Article 02/2021

Labour Edge

Under which circumstances is conciliation by the CCMA or the relevant bargaining council an indispensable precondition to the labour court’s jurisdiction over unfair dismissal disputes?

  1. In National Union of Metalworkers of SA v lntervalve (Pty) Ltd and Others (2015) 36 ILJ 363 (CC); [2015] 2 BCLR 182 (CC), the constitutional court recently said the following:

‘[34]   Where no certificate has been issued because there was, for example, no conciliation meeting, but a period of 30 days from the date when the council received the referral has elapsed, the statute conspicuously does not provide that the expiry of the 30-day period is sufficient proof that an attempt was made to conciliate the dispute. It is, in my view, in that situation that the Labour Court may, in terms of section 157(4)(a), refuse to determine the dispute. This provision cannot assist in a case where the dispute was not even referred to conciliation. Section 157(4)(a) underlines the importance the LRA places upon the need for attempts to be made to try and resolve the dispute through conciliation before resorting to other methods of resolution.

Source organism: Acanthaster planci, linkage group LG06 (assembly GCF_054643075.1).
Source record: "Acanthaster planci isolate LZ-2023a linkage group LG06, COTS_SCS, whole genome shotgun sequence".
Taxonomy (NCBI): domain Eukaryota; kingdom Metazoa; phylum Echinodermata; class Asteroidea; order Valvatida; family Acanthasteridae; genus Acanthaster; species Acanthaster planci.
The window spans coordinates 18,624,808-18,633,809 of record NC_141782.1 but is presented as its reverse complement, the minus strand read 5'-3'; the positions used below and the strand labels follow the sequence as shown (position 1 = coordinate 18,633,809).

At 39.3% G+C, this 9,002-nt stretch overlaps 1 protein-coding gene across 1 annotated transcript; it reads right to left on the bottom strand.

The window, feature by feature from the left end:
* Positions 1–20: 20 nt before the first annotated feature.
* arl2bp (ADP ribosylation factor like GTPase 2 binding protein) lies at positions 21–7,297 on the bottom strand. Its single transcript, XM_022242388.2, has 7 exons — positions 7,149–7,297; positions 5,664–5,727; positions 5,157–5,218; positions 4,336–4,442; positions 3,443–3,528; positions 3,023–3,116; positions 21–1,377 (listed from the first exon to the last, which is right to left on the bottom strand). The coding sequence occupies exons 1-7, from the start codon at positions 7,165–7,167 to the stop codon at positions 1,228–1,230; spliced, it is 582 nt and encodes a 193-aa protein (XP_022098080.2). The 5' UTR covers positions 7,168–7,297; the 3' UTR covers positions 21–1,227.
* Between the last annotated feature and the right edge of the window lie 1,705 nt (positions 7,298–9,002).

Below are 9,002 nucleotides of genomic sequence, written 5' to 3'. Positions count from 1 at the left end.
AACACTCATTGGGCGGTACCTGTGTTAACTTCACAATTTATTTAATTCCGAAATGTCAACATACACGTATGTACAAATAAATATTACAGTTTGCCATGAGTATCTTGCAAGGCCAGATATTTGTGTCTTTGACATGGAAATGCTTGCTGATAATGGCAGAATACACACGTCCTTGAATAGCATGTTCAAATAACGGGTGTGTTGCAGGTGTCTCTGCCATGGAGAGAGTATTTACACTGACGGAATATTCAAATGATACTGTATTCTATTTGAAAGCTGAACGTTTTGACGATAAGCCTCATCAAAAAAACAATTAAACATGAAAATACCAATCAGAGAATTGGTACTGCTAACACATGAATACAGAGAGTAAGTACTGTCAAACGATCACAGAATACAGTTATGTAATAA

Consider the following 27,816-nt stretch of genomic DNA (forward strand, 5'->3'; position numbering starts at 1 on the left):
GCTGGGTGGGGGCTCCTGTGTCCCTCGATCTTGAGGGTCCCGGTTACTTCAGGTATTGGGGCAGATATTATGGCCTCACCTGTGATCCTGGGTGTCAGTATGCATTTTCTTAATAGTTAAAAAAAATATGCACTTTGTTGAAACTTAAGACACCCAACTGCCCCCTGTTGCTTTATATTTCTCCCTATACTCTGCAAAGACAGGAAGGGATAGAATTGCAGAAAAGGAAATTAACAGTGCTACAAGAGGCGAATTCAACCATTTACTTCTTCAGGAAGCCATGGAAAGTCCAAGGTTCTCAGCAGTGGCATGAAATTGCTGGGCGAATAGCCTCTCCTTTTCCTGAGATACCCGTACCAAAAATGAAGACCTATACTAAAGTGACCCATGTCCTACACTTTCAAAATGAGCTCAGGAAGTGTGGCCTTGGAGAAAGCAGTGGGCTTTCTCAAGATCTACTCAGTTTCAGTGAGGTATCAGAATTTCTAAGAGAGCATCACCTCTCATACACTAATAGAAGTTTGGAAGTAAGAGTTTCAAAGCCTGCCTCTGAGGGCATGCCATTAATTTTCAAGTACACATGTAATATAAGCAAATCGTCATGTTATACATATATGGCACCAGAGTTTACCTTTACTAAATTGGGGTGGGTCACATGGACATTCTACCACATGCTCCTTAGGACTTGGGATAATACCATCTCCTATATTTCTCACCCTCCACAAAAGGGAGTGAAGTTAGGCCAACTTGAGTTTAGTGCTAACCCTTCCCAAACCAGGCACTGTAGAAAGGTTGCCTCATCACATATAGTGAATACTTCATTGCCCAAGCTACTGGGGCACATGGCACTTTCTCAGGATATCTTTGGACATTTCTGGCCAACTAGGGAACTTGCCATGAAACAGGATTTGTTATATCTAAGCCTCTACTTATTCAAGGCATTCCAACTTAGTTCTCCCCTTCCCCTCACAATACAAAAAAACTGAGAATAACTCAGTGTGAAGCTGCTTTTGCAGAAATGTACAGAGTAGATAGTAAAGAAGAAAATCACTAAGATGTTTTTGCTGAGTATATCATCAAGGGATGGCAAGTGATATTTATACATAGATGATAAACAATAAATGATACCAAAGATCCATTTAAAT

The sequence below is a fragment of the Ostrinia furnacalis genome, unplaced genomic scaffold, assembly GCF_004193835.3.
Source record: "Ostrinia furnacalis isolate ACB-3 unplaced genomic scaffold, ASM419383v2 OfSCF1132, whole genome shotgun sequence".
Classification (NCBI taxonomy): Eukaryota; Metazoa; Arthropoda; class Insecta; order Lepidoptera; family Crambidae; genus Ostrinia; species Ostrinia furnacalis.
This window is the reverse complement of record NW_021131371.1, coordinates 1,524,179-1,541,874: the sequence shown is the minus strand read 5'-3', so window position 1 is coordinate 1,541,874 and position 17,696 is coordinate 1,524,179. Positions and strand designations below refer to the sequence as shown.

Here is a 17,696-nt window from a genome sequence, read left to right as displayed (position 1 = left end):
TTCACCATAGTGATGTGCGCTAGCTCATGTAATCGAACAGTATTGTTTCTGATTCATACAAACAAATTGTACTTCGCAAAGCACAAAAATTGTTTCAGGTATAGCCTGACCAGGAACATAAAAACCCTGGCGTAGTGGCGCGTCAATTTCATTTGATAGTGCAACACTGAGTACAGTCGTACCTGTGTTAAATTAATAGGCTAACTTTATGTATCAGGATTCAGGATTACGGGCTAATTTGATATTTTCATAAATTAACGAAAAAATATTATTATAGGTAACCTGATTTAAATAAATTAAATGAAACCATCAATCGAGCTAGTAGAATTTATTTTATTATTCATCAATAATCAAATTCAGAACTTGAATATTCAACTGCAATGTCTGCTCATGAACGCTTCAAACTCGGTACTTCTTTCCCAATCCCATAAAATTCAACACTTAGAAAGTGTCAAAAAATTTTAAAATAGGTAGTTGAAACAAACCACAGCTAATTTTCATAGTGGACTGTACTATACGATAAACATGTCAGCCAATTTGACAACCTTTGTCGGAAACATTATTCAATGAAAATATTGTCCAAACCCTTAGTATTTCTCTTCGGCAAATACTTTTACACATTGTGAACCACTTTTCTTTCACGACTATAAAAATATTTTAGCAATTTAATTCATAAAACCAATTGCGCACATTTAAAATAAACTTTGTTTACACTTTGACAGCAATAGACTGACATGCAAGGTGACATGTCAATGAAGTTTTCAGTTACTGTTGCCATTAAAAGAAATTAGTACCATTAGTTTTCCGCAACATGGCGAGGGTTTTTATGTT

[40]    Referral for conciliation is indispensable.  It is a precondition to the Labour Court’s jurisdiction over unfair dismissal disputes.’

  1. The above viewpoint was recently applied by Van Niekerk J in Malinga and Others v KwaZulu-Natal Provincial Department of Education and Others (2020) 31 SALLR 101 (LC).

What are the five differences between a claim in terms of the LRA and the BCEA, recently identified by the labour appeal court, in Pilanesberg Platinum Mines (Pty) Ltd v Ramabulana (2019) 30 SALLR 165 (LAC)?

A claim in the labour court is for the payment of damages arising from a breach of contract, whereas a claim before the CCMA or the bargaining council is for reinstatement, alternatively, compensation. How did the labour appeal court recently, in Archer v Public School – Pinelands High School and Others, deal with these two different claims?

A claimant has a potential claim for enforcement of an LRA right (enforceable only in a labour forum) as well as a potential claim for enforcement of a right falling outside the LRA (enforceable either in the high court or labour court).  These claims can be pursued simultaneously or sequentially.  What is the basis of such approach, recently confirmed by the labour appeal court in Archer v Public School – Pinelands High School and Others (2019) 30 SALLR 28 (LAC)?